Doctors, Scientists and Patient Advocates Call for Medicare to Cover Alzheimer’s Treatments

83% of Neurologists: One drug shouldn’t determine the fate of an entire class

 20,000 letters sent to White House and Congress urging reversal of draft Medicare coverage plan that would effectively block access to new class of Alzheimer’s drugs

Washington, D.C. (February 2, 2022) – An extreme and sweeping proposed plan that would effectively deny Medicare coverage for an entire class of Alzheimer’s drugsis drawing strong opposition from doctors, scientists and patient advocates.

The draft proposal by the Centers for Medicare and Medicaid Services (CMS), announced January 11, would deny Medicare coverage for the entire first class of treatments that slow the progression of the disease, except for the small number of patients who are able to participate in restrictive clinical trials. The proposal is open for public comment through February 10 with a final coverage decision by CMS for Medicare beneficiaries expected in April.

The proposal follows approval by the Food and Drug Administration (FDA) of the first drug in the class, Aduhelm, but affects the entire class – including those treatments still being developed. Patient advocates, scientists, doctors and others highlight the severe effects on patients from this CMS coverage proposal, which could delay Alzheimer’s treatment for a decade.

Poll: Practicing Neurologists Say One Drug Should Not Set Coverage of Entire Class

A new survey of more than 200 practicing neurologists, the majority of whom care for at least 11 Alzheimer’s patients a week, shows that 83 percent believe that results of one medication should not be used to determine the safety and efficacy of an entire class of drugs. The confidential online survey of 209 licensed neurologists in the U.S. with at least one year of clinical experience was conducted January 26-31, 2022, by UsAgainstAlzheimer’s and the Global Alzheimer’s Platform.

“When you talk to doctors who are actually treating patients and scientists who look at all the evidence, the majority believe that targeting the build-up of amyloid plaques is critical,” said George Vradenburg, chair and co-founder of UsAgainstAlzheimer’s. “What CMS proposes to do undermines an entire class of treatments aimed at slowing the progression of Alzheimer’s. Patients and doctors want the ability to work together to make treatment decisions based on what works best for individual patients, and CMS should support that. With 1,000 Americans progressing past the reach of these therapies every day, we cannot afford to wait.”

Patient Advocates Call on Congress and White House to Overturn Draft Plan

Patients, their families, and caregivers are weighing in as well, and have sent nearly 20,000 letters to the White House, the U.S. Senate, and the U.S. House of Representatives calling on President Joe Biden and members of Congress to compel CMS to cover this class of drugs according to the label approved by the FDA.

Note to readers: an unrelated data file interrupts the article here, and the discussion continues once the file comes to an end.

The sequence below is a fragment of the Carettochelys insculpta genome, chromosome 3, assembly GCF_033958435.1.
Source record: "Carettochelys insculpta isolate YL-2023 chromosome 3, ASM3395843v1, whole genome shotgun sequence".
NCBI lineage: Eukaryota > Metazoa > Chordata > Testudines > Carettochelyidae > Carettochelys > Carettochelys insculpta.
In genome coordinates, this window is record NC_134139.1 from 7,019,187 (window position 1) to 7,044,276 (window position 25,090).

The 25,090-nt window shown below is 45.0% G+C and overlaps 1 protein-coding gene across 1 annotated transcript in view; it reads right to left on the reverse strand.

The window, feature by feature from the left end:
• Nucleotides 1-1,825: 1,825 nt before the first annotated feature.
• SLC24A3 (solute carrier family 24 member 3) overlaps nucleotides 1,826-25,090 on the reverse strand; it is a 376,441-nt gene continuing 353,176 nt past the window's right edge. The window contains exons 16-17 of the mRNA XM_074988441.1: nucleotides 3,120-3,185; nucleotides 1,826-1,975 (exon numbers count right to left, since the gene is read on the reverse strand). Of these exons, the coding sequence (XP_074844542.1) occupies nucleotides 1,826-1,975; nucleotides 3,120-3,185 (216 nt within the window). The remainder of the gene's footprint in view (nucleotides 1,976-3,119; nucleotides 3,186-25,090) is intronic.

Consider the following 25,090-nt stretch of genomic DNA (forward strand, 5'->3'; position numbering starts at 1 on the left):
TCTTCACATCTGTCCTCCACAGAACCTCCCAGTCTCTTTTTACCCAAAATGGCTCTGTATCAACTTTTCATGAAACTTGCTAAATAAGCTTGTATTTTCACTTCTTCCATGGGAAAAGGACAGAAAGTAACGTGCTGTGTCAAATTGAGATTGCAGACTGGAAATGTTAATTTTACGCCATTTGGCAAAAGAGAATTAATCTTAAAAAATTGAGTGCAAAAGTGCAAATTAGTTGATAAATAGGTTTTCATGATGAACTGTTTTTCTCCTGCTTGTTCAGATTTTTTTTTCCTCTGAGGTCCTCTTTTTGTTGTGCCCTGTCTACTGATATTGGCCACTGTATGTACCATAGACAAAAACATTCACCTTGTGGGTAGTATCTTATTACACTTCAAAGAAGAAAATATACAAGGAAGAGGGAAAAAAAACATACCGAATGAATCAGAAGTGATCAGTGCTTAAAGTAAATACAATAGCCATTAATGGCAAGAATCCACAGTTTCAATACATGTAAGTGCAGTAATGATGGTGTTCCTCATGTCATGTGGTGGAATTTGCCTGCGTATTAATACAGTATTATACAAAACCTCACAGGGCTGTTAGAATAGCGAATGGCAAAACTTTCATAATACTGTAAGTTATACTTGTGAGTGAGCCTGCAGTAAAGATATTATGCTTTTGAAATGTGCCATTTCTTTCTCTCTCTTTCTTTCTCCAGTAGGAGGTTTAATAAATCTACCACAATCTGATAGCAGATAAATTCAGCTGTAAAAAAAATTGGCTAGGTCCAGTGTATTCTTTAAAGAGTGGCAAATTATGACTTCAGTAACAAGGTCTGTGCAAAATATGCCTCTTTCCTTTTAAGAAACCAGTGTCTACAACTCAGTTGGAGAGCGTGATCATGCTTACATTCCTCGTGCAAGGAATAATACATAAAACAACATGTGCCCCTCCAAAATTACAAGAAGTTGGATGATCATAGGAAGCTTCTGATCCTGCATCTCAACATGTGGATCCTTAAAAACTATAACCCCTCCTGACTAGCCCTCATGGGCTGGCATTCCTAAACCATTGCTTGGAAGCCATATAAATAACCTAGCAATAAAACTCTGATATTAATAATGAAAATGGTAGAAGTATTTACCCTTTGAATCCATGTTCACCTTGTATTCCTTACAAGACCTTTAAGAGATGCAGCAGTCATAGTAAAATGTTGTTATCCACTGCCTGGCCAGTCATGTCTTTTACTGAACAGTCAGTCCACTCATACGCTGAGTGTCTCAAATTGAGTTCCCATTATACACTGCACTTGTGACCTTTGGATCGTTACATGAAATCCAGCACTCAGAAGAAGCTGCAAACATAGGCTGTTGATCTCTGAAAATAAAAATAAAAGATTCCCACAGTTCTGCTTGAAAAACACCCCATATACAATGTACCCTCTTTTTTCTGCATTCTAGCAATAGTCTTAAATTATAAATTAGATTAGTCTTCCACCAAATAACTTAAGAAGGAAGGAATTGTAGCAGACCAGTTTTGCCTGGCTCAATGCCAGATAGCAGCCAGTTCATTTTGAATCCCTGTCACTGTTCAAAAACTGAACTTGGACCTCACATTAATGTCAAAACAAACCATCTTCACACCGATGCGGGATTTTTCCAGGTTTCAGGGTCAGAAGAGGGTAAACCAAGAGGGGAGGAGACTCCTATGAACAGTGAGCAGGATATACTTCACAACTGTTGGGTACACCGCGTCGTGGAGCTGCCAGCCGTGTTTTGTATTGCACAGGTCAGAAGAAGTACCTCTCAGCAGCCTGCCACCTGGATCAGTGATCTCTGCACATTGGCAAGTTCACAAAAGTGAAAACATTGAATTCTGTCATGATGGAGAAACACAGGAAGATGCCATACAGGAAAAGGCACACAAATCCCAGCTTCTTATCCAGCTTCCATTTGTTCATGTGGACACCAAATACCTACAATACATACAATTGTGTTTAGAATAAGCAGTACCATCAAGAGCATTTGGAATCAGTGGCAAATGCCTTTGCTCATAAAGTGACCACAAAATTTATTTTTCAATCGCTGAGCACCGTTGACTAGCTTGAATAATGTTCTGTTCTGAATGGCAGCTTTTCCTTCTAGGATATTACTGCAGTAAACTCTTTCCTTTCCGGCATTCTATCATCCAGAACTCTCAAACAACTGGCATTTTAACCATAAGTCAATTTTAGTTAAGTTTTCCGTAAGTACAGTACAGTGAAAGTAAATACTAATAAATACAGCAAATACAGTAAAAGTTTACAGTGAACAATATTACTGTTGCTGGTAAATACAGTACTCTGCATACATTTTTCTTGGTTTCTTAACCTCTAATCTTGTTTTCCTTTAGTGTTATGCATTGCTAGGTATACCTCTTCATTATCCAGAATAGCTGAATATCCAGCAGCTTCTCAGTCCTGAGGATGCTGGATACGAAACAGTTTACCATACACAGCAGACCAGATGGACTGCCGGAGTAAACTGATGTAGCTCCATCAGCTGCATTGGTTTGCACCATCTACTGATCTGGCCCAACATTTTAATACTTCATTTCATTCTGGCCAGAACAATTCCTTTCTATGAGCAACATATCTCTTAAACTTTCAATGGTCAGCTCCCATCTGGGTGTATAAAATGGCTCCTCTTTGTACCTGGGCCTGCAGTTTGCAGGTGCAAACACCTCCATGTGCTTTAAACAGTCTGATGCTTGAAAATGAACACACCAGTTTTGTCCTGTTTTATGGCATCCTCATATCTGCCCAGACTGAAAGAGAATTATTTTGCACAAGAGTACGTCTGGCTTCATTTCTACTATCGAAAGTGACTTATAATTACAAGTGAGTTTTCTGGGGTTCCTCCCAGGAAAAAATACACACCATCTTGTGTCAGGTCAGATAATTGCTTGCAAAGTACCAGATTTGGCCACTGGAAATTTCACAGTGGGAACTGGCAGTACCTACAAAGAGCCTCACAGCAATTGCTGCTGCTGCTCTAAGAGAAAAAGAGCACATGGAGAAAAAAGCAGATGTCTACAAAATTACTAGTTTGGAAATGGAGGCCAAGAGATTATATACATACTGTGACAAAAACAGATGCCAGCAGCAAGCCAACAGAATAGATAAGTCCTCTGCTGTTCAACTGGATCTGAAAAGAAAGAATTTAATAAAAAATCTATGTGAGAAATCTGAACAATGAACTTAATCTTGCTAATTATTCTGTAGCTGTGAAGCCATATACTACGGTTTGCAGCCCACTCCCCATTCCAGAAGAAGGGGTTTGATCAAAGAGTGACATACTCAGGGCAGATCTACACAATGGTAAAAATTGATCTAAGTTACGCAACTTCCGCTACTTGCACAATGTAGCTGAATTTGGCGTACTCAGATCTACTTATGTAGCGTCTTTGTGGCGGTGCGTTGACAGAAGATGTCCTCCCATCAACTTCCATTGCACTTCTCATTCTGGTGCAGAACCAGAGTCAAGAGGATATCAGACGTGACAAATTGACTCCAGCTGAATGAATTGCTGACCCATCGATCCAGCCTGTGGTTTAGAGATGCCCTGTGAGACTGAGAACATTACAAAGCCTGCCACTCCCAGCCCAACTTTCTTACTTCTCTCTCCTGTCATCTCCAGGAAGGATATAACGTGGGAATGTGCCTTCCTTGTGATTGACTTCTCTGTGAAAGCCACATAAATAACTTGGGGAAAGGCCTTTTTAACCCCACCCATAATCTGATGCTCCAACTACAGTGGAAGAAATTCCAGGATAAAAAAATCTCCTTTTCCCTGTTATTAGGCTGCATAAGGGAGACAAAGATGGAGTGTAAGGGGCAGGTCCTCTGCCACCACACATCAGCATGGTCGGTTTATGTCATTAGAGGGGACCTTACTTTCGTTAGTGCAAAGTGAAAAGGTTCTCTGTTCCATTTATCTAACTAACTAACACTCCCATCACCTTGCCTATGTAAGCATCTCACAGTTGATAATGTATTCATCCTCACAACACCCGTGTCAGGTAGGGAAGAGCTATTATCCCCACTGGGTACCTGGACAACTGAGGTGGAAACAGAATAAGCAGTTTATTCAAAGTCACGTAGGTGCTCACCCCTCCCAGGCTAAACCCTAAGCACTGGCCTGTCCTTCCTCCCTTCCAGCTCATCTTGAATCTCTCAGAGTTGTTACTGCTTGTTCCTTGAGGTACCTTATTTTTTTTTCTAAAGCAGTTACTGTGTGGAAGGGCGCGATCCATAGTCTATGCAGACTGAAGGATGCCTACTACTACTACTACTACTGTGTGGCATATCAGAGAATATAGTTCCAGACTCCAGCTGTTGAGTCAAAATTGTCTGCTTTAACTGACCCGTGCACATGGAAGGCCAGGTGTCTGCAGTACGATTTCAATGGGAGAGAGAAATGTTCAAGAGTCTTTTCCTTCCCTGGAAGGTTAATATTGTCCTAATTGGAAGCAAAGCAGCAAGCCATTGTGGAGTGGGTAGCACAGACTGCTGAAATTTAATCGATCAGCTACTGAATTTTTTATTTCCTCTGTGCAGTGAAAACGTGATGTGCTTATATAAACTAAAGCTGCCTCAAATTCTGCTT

Leading Scientists Urge CMS to Expand Medicare Coverage of these Treatments

Here is what some of America’s leading Alzheimer’s professionals are saying about CMS’ draft coverage decision in their public comments:

  • “[T]he CMS decision not to provide Medicare coverage for current and future FDA-approved amyloid antibodies outside of new randomized clinical trials (RCT) that you approve is ill-conceived, impractical for helping many qualified AD patients, based on a flawed summary of basic and clinical evidence on amyloid lowering, and inconsistent with the equitable patient access CMS rightly seeks.” – Dennis Selkoe, MD, Harvard Medical School and Brigham and Women’s Hospital


  • “The proposed CED (Coverage with Evidence Determination) is the wrong outcome for an agent approved by the FDA. Accelerated approval was based on amyloid plaque lowering considered reasonably likely to predict clinical benefit using the regulatory mechanism defined in the accelerated approval guidance. The point of accelerated approval is to provide access to promising but not completely proven agents while confirmatory data are generated. Of the 14 agents advanced with accelerated approval in 2021, only aducanumab is subject to a CED. The CMS proposal to require clinical trials for approval is inconsistent with the intent of accelerated approval.” – Jeffrey Cummings, MD, ScD, University of Nevada, Las Vegas.


  • “Limiting access to an FDA approved therapy and specifically applying this restriction to an entire class of as of yet developing therapies will prevent multiple Pharmaceutical companies from considering further exploration of this space and or identifying novel and effective treatments for a disease state with no other disease modifying therapy available to date will have a chilling impact on other companies interest to develop their therapies and will further reduce hope to treat this disease impacting millions of Americans.” – Mark Gudesblatt, M.D., South Shore Neurologic Associates.

“Anti-amyloid treatments aren’t a cure, but they are the first disease-modifying therapy available and offer hope to millions of Americans living with Alzheimer’s,” Vradenburg said. “UsAgainstAlzheimer’s is calling on CMS to reconsider its decision to deny coverage to this entire class of treatments and leave the decision about drug efficacy and safety to those who are qualified and legally authorized to do so.”



UsAgainstAlzheimer’s exists to conquer Alzheimer’s disease. We take on the toughest problems; bring all of “Us” together to break down barriers; advocate for research that will speed treatments to market; and drive changes that matter most to people living with the disease.We will not rest until brain-span equals lifespan - for everyone.